Sunday, October 4, 2009

The Painful Lessons of Growing Up

I ran another game for my wife and daughter today. We're still doing the ol' B2: Keep on the Borderlands. My brother wasn't there, but they went in with his character anyway (a bit unorthodox, but he wouldn't have minded, I happen to know). They picked Cave D: the Goblin Lair and started working their way through. I used dungeon tiles to illustrate the terrain for them and they soon ran into the goblins adjacent to the ogre's cave. Mistakes were made, hilarity ensued.

The fighter went down on the second round (at exactly zero hit points, I ruled he wasn't dead, but stunned and out of the fight), but not before taking a goblin with him. The little one used her burning hands spell, but a bit too late for best effect. Meanwhile, they didn't even try to stop the goblin running for the back corner of the room, nor did they decide to break things off when he disappeared into the secret door. Instead, they managed to finish wiping out four of the five remaining goblins, the fifth running after his buddy.

My daughter took off in hot pursuit, arriving just in time to see the goblins bribing the ogre next door for help. "I'll attack him!" she announced.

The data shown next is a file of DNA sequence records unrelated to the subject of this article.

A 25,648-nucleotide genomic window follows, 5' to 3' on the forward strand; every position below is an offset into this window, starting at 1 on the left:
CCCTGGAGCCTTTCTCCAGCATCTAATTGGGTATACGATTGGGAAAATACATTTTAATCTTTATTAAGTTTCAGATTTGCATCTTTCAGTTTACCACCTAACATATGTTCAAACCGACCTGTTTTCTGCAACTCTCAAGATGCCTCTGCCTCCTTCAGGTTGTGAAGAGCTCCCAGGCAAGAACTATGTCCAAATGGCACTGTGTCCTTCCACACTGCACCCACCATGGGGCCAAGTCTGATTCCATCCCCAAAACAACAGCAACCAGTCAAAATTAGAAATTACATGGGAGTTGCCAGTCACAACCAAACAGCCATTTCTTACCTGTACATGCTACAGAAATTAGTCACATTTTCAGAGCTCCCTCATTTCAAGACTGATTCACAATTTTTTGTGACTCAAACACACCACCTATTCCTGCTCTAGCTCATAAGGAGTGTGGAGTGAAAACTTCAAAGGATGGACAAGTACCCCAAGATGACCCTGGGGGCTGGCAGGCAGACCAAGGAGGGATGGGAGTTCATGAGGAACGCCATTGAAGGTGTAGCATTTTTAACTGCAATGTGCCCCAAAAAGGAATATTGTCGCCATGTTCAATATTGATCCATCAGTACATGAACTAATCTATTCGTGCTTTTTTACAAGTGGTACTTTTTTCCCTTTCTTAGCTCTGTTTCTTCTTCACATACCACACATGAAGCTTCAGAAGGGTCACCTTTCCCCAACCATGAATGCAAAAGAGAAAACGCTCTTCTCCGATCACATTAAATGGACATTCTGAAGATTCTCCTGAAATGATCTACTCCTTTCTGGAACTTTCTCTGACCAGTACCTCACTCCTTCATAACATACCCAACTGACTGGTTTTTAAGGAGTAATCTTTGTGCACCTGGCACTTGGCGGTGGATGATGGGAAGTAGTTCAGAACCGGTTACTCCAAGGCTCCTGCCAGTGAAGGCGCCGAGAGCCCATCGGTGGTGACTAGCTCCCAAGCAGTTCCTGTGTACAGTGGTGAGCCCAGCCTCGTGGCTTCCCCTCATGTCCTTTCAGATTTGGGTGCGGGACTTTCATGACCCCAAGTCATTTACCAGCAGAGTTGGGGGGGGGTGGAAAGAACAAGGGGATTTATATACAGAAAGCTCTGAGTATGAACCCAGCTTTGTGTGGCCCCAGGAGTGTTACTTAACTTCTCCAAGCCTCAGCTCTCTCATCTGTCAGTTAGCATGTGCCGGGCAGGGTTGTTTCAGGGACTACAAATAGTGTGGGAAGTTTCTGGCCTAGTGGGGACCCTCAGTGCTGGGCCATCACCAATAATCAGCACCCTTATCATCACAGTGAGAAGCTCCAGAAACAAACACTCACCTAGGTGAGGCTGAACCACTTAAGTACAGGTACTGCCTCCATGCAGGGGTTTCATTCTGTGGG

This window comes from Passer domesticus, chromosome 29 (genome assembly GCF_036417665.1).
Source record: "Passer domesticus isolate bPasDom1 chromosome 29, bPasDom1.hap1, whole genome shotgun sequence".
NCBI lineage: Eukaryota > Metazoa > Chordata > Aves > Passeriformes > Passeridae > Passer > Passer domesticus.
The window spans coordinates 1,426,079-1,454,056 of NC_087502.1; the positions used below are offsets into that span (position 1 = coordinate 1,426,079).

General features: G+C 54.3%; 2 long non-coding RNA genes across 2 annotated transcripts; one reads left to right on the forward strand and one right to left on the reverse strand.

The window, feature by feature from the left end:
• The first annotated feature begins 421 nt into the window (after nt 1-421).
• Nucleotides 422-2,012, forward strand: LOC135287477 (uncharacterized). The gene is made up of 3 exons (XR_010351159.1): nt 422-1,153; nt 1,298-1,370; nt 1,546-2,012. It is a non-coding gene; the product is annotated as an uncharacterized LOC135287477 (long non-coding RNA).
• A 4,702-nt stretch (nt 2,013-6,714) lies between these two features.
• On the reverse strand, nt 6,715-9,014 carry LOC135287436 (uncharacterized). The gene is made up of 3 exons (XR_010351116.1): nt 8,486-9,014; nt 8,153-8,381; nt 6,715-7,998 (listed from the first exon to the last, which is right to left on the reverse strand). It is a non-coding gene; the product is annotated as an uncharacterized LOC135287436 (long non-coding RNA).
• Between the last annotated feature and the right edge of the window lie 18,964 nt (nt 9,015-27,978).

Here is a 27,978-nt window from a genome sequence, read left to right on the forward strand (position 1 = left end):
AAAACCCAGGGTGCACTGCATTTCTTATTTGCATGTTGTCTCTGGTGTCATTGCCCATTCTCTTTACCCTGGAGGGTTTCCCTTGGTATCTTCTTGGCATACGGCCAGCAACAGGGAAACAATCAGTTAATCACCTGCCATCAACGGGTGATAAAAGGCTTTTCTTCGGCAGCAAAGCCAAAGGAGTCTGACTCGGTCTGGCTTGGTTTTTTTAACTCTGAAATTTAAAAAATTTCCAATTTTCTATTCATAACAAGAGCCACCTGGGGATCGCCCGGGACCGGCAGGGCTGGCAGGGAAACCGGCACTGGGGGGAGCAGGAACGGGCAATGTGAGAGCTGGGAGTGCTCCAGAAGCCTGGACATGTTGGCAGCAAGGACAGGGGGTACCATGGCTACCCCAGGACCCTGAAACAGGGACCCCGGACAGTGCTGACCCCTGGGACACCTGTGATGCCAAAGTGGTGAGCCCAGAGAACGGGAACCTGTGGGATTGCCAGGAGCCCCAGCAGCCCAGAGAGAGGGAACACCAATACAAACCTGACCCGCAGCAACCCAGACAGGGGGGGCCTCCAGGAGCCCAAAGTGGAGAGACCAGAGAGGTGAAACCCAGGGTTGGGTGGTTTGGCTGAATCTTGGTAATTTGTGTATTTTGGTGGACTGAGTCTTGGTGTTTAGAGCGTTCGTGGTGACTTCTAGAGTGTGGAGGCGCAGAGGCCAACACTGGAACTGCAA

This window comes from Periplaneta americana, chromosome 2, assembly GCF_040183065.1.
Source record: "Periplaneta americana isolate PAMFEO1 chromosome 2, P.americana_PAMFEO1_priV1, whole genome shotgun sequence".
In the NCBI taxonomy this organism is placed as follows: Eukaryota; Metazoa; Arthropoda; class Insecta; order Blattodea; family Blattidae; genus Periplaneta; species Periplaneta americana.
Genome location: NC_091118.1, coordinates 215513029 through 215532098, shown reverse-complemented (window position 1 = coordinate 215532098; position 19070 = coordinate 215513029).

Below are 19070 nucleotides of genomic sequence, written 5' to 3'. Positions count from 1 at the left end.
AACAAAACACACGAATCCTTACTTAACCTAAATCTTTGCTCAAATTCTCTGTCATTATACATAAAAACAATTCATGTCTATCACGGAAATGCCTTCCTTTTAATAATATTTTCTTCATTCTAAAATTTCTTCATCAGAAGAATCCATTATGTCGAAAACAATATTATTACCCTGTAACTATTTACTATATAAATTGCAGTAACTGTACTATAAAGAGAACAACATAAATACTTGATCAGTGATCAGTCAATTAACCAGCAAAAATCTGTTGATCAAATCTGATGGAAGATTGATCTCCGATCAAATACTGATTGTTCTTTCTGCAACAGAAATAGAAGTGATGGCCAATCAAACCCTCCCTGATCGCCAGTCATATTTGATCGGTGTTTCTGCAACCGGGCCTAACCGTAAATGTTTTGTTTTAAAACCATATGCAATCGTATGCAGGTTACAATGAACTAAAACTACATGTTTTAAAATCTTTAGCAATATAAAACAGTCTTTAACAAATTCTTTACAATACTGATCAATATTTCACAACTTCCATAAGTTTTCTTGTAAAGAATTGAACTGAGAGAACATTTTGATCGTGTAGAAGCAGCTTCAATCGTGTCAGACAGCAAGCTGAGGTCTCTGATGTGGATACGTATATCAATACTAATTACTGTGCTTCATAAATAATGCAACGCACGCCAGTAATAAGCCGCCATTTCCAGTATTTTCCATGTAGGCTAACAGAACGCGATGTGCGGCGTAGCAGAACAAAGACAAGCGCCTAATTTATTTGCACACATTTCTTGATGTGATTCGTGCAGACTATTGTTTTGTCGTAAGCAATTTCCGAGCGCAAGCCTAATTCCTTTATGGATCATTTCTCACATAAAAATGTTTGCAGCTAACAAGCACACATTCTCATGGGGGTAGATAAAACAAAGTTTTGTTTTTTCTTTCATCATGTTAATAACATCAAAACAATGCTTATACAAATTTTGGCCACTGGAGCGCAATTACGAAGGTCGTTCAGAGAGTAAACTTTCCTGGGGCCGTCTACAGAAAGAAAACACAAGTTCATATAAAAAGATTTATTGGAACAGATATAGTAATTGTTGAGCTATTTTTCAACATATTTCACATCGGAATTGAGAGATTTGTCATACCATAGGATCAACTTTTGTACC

"Are you sure?" I asked, describing again the 10' monster with the giant club.

"Yeah!" she said.

After that, there was nothing for it but to let the die roll where they may. She managed to draw blood through a couple of scratches on its thick hide before he whalloped her with his club. My wife's character, a shaman, high-tailed it out of there with the fighter with sound of a meat hammer slamming against a rack of ribs until the bones cracked ringing in her ears.

My daughter was upset at losing, but listened to me as I explained to her why it was sometimes better to run than fight before heading off to bed. We're going to roll up her new character tomorrow, possibly a sister or cousin of the dead one bent on getting her vengeance.

Live and learn. Or die and learn. It's all the same in ol' D&D.